Another consideration regarding storing files in the cloud is privacy. If you are a Gmail user, gmail scans the text in all your emails, and uses this for targeting advertising. It seems that Google also uses this to prioritise items that come up in a Google search – a much debated and subtle influence on both your product choices, but possibly also your perspective on other matters such as news and politics. Attached pdf documents are also scanned, as are most documents stored in Google Drive, so you can search for any words that appear in an attached email. If your photos are in Google cloud (or backed up that way from an Android photo), you have the handy facility of being able to search for a photo using a word that describes the content of the photo. If you took a photo of a receipt and keep that in Google photos, you may be able to search for it using the store name that is in the image. If you took a photo of a donkey, and that is saved as image5392134.jpg, you can find it in Google Photos with the search term ‘donkey’. How else that information is used is open to your imagination. If you have location services switched on, Google or Apple know where you are and where you have been at every moment. The bottom line is, secure the important things like your passwords and access to confidential or financial information, and chill about the rest, scream out loud ‘I’ve got nothing to hide!’.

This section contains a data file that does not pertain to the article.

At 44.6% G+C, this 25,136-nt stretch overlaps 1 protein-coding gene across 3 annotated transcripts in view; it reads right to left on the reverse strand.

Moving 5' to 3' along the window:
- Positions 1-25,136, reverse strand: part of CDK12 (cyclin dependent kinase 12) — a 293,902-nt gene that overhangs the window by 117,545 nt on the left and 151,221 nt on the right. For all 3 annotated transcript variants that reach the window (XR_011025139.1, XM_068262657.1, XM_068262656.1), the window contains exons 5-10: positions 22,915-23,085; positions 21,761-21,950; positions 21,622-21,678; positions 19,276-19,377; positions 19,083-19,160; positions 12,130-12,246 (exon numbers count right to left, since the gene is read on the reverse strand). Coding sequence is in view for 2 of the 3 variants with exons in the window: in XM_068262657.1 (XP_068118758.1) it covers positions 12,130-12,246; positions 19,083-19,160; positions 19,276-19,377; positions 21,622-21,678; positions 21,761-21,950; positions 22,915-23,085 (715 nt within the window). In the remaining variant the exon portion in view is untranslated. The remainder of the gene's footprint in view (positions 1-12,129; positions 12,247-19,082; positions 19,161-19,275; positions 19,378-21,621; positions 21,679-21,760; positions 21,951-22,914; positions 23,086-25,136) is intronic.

And the third consideration is continuity of service. Unless you are a paying customer of Google, such as by paying for a premium service or extra data storage, Google makes no promises at all about continuity of service or access for you. For paying customers, there is some loose and ambiguous reference to continuity of service, but nothing specific. Hence it is recommended you have a secure local copy of all the files that you keep in the cloud. Finally, no email or cloud service is infinite – so once you go down that track, you may need to pay for extra capacity, use more than one account, or archive old content to a local backup.